The trial court declined to hold a hearing on ex-husband's application for abatement or reduction of alimony, determining that his unemployment remained a temporary condition because only seven months had elapsed between the judgment of divorce in November 2010 and the filing of his motion in June 2011. Based on the wife's actual income and alimony and ex-husband's imputed income of $85,000, the court increased his child support obligation to $151 per week retroactive to February 1, 2011.

To address some of ex-husband's concerns, the court ordered that he would not be arrested so long as he continued to make payments by garnishment as directed by the Probation Department. The court declined to reduce the amount of garnishment and also stated that ex-husband would remain obligated to pay accumulated arrearages in the future after he became employed. Ex-husband filed a notice of appeal from those rulings.

We apply an abuse of discretion standard of review to the Family Part's decision on whether a change in circumstances warrants modification of alimony or child support and also on the imputing of income to an unemployed or under-employed spouse. See Larbig v. Larbig, 384 N.J. Super. 17, 21 (App. Div. 2006); Storey v. Storey, 373 N.J. Super. 464, 470, 474-75 (App. Div. 2004).

Changed circumstances may be an increase or decrease in income or an illness arising after the original judgment. See Lepis, supra, 83 N.J. at 151. The Family Part must consider whether "changed circumstances have substantially impaired the [spouse's] ability to support himself or herself." Id. at 157.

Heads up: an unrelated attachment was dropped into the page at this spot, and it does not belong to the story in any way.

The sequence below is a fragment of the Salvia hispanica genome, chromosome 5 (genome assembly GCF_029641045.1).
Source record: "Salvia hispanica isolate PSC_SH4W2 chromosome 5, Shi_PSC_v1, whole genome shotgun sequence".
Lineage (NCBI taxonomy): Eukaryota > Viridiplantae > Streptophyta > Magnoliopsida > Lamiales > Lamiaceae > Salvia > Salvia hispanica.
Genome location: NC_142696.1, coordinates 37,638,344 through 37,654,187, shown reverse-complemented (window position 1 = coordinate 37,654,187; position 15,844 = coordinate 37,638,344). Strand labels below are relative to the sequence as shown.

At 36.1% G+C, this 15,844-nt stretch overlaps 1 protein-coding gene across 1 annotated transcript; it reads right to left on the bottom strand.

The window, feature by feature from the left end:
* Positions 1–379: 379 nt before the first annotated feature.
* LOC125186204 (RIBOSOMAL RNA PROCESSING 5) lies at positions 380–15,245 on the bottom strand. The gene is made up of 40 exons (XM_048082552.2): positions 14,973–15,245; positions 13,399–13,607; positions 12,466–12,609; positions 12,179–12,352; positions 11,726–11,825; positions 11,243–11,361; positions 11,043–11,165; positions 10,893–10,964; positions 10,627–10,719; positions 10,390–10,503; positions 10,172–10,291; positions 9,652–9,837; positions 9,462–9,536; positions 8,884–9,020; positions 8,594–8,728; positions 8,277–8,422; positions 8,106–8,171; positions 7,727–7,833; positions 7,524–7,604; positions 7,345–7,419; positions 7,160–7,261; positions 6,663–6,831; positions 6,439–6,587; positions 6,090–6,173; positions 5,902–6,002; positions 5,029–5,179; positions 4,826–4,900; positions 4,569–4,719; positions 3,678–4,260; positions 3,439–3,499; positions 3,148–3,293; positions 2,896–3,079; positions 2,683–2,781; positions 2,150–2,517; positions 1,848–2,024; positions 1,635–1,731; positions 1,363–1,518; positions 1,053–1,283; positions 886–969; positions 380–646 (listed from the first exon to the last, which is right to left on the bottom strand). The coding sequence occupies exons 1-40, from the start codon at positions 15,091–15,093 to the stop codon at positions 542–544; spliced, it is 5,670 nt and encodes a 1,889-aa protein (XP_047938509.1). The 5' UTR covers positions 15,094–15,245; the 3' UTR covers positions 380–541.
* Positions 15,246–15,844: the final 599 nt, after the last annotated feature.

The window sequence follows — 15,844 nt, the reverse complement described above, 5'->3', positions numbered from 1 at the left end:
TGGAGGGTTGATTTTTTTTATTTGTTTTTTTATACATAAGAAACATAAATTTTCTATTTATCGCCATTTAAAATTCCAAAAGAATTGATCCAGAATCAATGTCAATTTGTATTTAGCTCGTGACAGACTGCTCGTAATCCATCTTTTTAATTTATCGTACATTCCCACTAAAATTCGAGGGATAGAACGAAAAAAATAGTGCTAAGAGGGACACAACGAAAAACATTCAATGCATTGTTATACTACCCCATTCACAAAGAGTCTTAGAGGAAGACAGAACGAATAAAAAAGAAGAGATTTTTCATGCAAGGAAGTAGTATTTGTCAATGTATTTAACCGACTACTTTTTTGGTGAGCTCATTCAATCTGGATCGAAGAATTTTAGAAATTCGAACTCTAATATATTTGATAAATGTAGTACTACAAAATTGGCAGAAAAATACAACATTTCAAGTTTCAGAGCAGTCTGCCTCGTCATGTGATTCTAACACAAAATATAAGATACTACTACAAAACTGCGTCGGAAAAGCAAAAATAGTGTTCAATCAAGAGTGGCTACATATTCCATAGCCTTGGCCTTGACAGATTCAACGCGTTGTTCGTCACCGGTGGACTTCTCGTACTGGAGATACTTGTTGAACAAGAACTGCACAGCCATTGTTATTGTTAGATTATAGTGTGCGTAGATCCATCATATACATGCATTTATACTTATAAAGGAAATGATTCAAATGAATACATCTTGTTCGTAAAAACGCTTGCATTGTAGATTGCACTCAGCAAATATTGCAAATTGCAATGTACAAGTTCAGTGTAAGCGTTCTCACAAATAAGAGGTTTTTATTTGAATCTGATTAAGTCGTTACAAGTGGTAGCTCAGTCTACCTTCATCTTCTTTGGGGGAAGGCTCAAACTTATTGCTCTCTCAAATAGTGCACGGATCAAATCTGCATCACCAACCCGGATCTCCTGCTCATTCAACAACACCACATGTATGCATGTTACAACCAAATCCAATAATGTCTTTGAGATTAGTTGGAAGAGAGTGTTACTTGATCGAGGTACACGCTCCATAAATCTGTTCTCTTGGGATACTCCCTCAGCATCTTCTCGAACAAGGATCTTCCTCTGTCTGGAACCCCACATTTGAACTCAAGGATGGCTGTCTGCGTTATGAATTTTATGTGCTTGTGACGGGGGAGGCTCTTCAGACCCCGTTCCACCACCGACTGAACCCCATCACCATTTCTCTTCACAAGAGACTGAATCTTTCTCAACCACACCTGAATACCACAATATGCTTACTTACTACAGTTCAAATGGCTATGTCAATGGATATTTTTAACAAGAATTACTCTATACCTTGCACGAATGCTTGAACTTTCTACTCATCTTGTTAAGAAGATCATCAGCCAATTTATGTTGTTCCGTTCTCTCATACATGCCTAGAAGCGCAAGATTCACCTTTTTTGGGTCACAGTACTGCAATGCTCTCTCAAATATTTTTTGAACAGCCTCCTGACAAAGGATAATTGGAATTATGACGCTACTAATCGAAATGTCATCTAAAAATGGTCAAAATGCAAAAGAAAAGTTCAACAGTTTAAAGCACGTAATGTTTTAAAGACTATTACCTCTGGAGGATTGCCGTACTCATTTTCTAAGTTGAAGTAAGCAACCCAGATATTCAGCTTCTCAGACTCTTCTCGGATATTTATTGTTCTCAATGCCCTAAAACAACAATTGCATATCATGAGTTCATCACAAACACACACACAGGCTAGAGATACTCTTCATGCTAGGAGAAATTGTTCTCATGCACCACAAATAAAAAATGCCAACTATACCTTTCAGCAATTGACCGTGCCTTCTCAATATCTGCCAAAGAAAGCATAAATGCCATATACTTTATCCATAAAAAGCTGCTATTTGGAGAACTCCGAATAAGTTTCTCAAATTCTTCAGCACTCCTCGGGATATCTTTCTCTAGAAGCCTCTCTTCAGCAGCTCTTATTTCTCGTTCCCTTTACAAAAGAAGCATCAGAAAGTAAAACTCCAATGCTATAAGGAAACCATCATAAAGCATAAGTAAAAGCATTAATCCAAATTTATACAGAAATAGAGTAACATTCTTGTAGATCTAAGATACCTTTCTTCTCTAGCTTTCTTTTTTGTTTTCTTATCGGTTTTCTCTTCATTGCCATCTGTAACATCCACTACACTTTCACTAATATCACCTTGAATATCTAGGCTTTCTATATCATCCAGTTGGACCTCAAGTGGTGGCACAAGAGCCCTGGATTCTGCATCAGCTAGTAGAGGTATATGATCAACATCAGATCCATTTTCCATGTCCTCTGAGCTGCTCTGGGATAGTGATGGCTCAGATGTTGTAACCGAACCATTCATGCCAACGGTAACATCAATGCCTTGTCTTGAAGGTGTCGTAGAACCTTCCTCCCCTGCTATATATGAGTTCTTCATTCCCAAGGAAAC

However, "[c]courts have consistently rejected requests for modification based on circumstances which are only temporary." Id. at 151. Premature filing of a Lepis motion will justify its denial on the ground that the change has not been shown to be a permanent condition or of lasting duration. Larbig, supra, 384 N.J. Super. at 23; see also Donnelly v. Donnelly, 405 N.J.

Super. 117, 128 (App. Div. 2009) (Lepis motion was properly denied following similar motion filed nine months earlier).

In Larbig, as in this case, the ex-husband argued that his income had decreased substantially and he was obligated to pay virtually all of it for alimony. Larbig, supra, 384 N.J. Super. at 22. We affirmed the trial court's finding that twenty months between the divorce and the motion for modification was too short a time to consider the change to be permanent. Id. at 22- 23. In Larbig, however, the ex-husband was operating his own business and had some control over the income he was receiving. Furthermore, his alimony and other payment obligations arose from a property settlement agreement the parties had negotiated at the time of the divorce. The ex-wife claimed that the alleged downturn in financial circumstances of the business were present at the time of the parties' agreement. Ibid.